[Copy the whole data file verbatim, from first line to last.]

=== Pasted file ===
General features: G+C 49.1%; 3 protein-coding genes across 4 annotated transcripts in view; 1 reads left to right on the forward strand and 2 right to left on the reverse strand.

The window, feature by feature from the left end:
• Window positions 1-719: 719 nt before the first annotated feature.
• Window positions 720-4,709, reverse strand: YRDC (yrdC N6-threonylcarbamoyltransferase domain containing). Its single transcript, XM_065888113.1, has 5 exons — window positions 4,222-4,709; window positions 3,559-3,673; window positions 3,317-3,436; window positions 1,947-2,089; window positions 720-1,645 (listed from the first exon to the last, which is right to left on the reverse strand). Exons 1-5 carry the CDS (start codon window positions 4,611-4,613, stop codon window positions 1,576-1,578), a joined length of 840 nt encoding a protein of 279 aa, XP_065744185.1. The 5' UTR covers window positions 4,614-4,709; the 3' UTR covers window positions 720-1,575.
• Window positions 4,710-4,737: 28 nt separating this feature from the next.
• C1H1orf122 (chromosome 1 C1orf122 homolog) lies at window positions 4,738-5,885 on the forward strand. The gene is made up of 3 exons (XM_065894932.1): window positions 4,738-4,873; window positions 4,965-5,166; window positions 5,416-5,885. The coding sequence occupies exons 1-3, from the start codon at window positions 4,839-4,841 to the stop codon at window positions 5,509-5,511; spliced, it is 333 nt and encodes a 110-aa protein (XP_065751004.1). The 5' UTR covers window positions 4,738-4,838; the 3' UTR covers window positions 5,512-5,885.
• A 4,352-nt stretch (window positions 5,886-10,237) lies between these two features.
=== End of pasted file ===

General features: G+C 49.1%; 3 protein-coding genes across 4 annotated transcripts in view; 1 reads left to right on the forward strand and 2 right to left on the reverse strand.

The window, feature by feature from the left end:
• Window positions 1-719: 719 nt before the first annotated feature.
• Window positions 720-4,709, reverse strand: YRDC (yrdC N6-threonylcarbamoyltransferase domain containing). Its single transcript, XM_065888113.1, has 5 exons — window positions 4,222-4,709; window positions 3,559-3,673; window positions 3,317-3,436; window positions 1,947-2,089; window positions 720-1,645 (listed from the first exon to the last, which is right to left on the reverse strand). Exons 1-5 carry the CDS (start codon window positions 4,611-4,613, stop codon window positions 1,576-1,578), a joined length of 840 nt encoding a protein of 279 aa, XP_065744185.1. The 5' UTR covers window positions 4,614-4,709; the 3' UTR covers window positions 720-1,575.
• Window positions 4,710-4,737: 28 nt separating this feature from the next.
• C1H1orf122 (chromosome 1 C1orf122 homolog) lies at window positions 4,738-5,885 on the forward strand. The gene is made up of 3 exons (XM_065894932.1): window positions 4,738-4,873; window positions 4,965-5,166; window positions 5,416-5,885. The coding sequence occupies exons 1-3, from the start codon at window positions 4,839-4,841 to the stop codon at window positions 5,509-5,511; spliced, it is 333 nt and encodes a 110-aa protein (XP_065751004.1). The 5' UTR covers window positions 4,738-4,838; the 3' UTR covers window positions 5,512-5,885.
• A 4,352-nt stretch (window positions 5,886-10,237) lies between these two features.